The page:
Hepatitis D research highlights need for increased screening

Research from the Public Health Agency of Canada (PHAC)’s National Microbiology Laboratory (NML) is offering new insights into how common the hepatitis D virus is in Canada and who is infected.

Scientists from the NML are working with the Canadian HBV (Hepatitis B Virus) Network, a group of physicians and scientists from across the country, to understand risk factors and outcomes of hepatitis D. The NML is Canada’s reference laboratory for hepatitis viruses, which means that provincial laboratories send samples to the NML to verify their results and do quality assurance tests. The NML is one of the only labs in the country that provides hepatitis D testing.

What is hepatitis?

Hepatitis is inflammation of the liver caused by viruses (viral hepatitis) or other factors. Hepatitis D is considered a satellite virus (a virus that depends on another virus to be able to infect a person). In this case, hepatitis D is a satellite virus of hepatitis B, meaning that a person must already be infected with hepatitis B in order for hepatitis D to cause an infection. Hepatitis D can lead to cirrhosis (scarring of the liver) and liver cancer, much more aggressively than hepatitis B or C.

Why understanding the numbers matters

With the development of new therapies for hepatitis D, knowing how many people are infected is necessary to properly target and fund meaningful interventions that help save lives and prevent people from developing life-threatening conditions, such as cancer, caused by hepatitis. These interventions include a new drug, bulevirtide, that is showing promise in treating Hepatitis D and for which approval is being sought in North America.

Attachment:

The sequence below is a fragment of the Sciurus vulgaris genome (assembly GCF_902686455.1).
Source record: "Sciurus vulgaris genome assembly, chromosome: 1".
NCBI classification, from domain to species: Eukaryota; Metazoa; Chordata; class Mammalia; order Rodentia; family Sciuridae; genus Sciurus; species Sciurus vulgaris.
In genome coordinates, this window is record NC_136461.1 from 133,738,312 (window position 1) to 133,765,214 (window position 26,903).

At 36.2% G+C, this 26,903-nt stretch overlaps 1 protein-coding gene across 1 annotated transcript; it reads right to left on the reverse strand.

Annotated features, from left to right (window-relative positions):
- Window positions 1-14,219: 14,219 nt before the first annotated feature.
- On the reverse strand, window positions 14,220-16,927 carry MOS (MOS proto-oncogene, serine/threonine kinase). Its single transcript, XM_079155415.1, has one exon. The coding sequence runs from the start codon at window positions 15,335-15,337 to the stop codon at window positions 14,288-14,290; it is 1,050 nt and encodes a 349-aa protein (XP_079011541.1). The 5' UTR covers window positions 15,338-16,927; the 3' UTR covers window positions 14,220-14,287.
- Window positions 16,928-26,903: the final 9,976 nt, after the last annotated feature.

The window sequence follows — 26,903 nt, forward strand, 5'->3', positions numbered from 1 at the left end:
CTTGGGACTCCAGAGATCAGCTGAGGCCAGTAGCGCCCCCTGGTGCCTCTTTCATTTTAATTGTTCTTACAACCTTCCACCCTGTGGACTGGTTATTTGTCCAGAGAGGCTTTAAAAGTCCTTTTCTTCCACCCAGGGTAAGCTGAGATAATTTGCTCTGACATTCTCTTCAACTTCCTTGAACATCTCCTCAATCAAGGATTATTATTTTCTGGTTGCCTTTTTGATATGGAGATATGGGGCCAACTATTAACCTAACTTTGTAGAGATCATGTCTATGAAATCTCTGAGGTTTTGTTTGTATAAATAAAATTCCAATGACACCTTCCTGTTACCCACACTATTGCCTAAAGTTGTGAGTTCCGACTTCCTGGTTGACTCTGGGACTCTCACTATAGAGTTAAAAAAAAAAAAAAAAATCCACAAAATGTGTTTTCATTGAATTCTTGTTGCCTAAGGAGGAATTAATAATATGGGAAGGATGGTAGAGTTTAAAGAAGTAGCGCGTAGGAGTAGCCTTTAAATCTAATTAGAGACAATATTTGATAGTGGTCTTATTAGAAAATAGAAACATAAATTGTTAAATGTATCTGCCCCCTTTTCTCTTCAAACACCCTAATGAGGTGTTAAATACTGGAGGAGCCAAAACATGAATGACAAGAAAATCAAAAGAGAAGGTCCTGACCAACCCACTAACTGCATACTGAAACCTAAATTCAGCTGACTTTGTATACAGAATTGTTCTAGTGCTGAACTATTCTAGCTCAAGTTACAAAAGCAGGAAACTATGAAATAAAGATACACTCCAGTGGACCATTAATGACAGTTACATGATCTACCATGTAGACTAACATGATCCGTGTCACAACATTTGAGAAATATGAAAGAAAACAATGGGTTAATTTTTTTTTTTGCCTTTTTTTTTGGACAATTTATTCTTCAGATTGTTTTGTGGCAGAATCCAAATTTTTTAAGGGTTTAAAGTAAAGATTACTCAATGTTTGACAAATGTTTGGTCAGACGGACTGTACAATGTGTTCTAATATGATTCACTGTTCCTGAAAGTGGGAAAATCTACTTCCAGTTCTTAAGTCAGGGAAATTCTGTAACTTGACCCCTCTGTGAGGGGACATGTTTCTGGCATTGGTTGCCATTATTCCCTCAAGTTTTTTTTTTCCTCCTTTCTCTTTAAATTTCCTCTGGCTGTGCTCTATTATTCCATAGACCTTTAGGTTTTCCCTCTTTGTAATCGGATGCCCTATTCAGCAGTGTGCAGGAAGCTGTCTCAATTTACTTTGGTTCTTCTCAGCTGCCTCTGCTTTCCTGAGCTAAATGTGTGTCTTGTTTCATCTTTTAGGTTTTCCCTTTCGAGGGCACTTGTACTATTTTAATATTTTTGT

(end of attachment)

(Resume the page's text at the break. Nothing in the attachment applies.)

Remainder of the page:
“The screening and testing of hepatitis D infected populations is crucial to ensuring physicians can provide appropriate treatment, care and support,” says Dr. Carla Osiowy, Chief, Viral Hepatitis and Bloodborne Pathogens at the NML. “Increased awareness also means physicians can provide information to patients such as how to protect themselves from being infected or how to prevent further transmission to other people.”

The number of hepatitis D cases worldwide is unknown due to a lack of standardized testing and routine screening for the virus. However, the NML is gathering Canadian data in order to help physicians and researchers better understand national and international numbers. The NML is increasing global public health awareness by publishing and presenting their findings at medical meetings. They are also working with the Canadian HBV Network and other educational/advocacy groups to provide information to patients and physicians. Additionally, the NML is developing new laboratory testing methods for hepatitis D that they aim to eventually share broadly to help increase detection.

Stopping the spread

Over the years, specialists and infectious disease doctors have started to increase screening of patients that are positive with hepatitis B for hepatitis D as well as screening high-risk individuals, including those immigrating to Canada from countries where hepatitis is endemic. Those most at risk are also at a higher risk for other sexually transmitted and blood-borne infections (STBBI). Many individuals with hepatitis D also have HIV or hepatitis C, meaning that doctors can screen patients for other STBBI if they know the patient already has one of these infections so they can provide the necessary care. To prevent infections, experts are now recommending universal infant vaccination for hepatitis B.

STBBI are preventable, treatable and in many cases curable. However, these infections, including viral hepatitis, remain a significant public health concern in Canada. The Government of Canada is committed to reducing the burden of STBBI in Canada. PHAC will continue its work to reduce the incidence of STBBI in Canada; improve access to testing (particularly for those experiencing difficulties accessing diagnostic services), treatment, and ongoing care and support; and reduce stigma and discrimination that create vulnerabilities to STBBI.